The aim of this study was to compare the effects of an intervention involving physical practice combined with motor imagery and physical practice alone on swimming performance for fifty-yard freestyle. Forty-five male and female high school swimmers were participants on two different high school teams. One team was the treatment group, which included the participants partaking in both motor imagery and physical practice. The other team served as the age matched control group, and the swimmers participated in physical practice only. The combined practice group performed motor imagery three times per week and physical practice five times per week. The ...

Contributors
Sears, Mychaela Leduc, Hoffner, Kristin, Broman, Tannah, et al.
Created Date
2016-12

Introduction/Purpose: This paper describes the process of the community needs assessment phase of program implementation for the Student Health Outreach for Wellness (SHOW) clinic. Homeless individuals are more likely (than non homeless individuals) to experience serious illness, depression and mental illness. Access to health care has been identified as a barrier to receiving appropriate health care to manage the diseases and conditions clients may have. SHOW’s vision is to operate on Saturdays utilizing Health Care for the Homeless (HCH) to offer extended primary health care hours, along with offering health promotion programming to address the biopsychosocial components of their health. ...

Contributors
Shqalsi, Eneida Agustin, Hoffner, Kristin, Harrell, Susan, et al.
Created Date
2015-05

This guide book was written for Arizona State University students, and focuses on teaching the importance of balanced, holistic, and preventative approaches to maintaining a healthy lifestyle. The main purpose of formulating this guide was to help students achieve a realistic balance between academics, health, and various responsibilities beyond school. The project itself consists of a complete manuscript of the author’s guide book, entitled Be Well: A Briefish Guide to Thriving at ASU, framed within a book proposal. There are five main chapters, including information and tips for various aspects of physical and emotional health. Included at the end of ...

Contributors
Vega, Grace-Marie, DeLusé, Stephanie, Hoffner, Kristin, et al.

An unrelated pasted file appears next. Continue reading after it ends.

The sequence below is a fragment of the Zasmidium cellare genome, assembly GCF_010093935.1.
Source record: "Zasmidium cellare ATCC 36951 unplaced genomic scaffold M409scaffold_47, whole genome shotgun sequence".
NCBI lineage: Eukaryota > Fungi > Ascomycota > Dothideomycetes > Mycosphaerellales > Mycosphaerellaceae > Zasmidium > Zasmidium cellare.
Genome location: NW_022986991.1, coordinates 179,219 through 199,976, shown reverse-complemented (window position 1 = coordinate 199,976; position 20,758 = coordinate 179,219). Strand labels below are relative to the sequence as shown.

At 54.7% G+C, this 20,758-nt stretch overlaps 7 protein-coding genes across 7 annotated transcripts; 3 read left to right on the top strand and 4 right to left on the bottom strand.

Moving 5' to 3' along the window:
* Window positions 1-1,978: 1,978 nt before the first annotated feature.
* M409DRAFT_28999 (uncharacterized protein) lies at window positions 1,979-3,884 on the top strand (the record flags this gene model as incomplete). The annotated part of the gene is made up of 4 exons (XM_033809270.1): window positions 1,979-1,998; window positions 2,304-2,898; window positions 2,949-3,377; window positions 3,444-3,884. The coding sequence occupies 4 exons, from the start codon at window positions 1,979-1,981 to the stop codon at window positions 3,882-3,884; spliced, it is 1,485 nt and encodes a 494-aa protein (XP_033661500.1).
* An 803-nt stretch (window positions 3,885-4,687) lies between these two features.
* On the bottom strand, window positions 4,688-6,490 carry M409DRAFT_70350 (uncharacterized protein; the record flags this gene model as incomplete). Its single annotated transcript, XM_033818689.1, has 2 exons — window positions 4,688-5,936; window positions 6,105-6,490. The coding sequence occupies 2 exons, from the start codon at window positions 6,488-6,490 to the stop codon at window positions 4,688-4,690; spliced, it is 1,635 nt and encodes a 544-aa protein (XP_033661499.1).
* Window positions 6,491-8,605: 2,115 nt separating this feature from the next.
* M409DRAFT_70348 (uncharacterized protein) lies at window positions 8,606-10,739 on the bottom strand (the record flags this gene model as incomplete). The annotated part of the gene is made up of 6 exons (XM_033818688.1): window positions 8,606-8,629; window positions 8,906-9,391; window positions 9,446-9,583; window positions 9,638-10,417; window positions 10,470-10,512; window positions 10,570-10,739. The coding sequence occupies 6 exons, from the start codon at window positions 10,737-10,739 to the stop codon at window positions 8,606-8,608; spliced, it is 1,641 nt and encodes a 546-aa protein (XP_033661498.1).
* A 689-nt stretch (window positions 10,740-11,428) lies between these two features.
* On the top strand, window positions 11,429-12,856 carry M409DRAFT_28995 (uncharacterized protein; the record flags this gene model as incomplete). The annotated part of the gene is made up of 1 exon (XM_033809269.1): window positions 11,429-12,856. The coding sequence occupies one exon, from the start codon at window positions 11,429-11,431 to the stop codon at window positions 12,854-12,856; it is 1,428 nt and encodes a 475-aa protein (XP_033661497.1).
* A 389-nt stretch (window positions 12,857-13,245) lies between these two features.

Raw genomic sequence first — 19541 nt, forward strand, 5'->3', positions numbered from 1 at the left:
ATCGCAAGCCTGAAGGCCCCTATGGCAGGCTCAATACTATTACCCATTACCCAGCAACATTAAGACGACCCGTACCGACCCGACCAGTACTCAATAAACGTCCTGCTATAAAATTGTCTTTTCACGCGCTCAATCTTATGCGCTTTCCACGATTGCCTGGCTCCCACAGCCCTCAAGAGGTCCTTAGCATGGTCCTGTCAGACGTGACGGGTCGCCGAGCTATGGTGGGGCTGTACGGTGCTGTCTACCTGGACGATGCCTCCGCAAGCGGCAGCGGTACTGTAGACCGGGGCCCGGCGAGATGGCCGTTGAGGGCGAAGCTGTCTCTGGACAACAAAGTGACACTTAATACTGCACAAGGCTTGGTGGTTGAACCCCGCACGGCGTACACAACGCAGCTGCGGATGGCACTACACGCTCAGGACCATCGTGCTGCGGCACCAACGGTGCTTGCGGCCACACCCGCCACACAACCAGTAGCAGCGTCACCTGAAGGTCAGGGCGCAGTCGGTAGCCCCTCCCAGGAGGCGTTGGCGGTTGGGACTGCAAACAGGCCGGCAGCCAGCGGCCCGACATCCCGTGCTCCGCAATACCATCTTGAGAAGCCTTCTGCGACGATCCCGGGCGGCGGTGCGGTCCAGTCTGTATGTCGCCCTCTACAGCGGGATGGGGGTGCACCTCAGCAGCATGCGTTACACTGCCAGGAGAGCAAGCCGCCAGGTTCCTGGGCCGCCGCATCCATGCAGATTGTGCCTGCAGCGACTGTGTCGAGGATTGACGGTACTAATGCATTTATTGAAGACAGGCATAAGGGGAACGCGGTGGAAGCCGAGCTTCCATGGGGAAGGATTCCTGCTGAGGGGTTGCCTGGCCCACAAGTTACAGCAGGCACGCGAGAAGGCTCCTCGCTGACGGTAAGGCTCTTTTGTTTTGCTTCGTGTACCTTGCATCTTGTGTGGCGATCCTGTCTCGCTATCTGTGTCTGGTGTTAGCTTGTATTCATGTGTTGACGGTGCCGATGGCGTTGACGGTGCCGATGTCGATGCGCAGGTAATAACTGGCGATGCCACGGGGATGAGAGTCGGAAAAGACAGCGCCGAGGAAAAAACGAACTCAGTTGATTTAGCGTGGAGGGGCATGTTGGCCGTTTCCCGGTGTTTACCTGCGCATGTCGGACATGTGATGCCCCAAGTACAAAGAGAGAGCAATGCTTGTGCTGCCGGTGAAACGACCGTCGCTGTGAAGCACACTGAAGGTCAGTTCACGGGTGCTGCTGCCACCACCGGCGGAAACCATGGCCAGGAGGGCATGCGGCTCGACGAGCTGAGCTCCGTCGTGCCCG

Created Date
2014-05

Mental toughness is frequently cited as a key psychological component for superior athletic performance. The purpose of this study was to determine if differences in mental toughness exist between female soccer players at different levels of collegiate competition: intramural, club, and varsity. Based on the available literature, a progressive relationship between mental toughness and level of competition was hypothesized. A total of sixty-two athletes (n=62) were recruited from the intramural, club and varsity soccer teams and administered the Sport Mental Toughness Questionnaire (SMQT). Descriptive statistics and one-way analysis of variances (ANOVA) revealed no significant differences between total mental toughness or ...

Contributors
Breunlin, Lina Irene, Hoffner, Kristin, Broman, Tannah, et al.
Created Date
2016-12

The following study evaluated the effectiveness of the COR Bench, to determine if its unstable surface allows for both greater range of motion and greater tendency towards co-contraction, in comparison to a traditional flat bench. An initial session assessed the 19 participants’ (age, 22.364 ± 2.480 years; mass, 77.850 ± 18.328 kg; height, 1.787 ± 0.0923 m) current one- repetition maximum strength levels for the unilateral chest press. Four different conditions were used to test the kinematic variables such that each participant completed 5 repetitions of unilateral chest presses at 70% of their max with one and two dumbbells on ...

Contributors
Oppenheimer, Nicole, Harper, Erin, Broman, Tannah, et al.
Created Date
2013-12

The purpose of the present study was to determine if a relationship exists between adaptive patterns of causal attributions, adherence, and outcome success in physical therapy behavior. Adaptive casual attributions were defined as internal, controllable, and stable attributions as per Weiner’s Attribution Theory of Motivation. Participants were seeking physical therapy for a post-surgical knee injury, with (n=3). Attributions were measured using the CDSII questionnaire, and outcome success was measured by the KOOS questionnaire to assess various dimensions of knee functionality. The respective physical therapist for the patient also completed the RAdMAT questionnaire to measure adherence. The data collected for all ...

Contributors
Dougher, Amelia Jane, Hoffner, Kristin, Broman, Tannah, et al.
Created Date
2013-05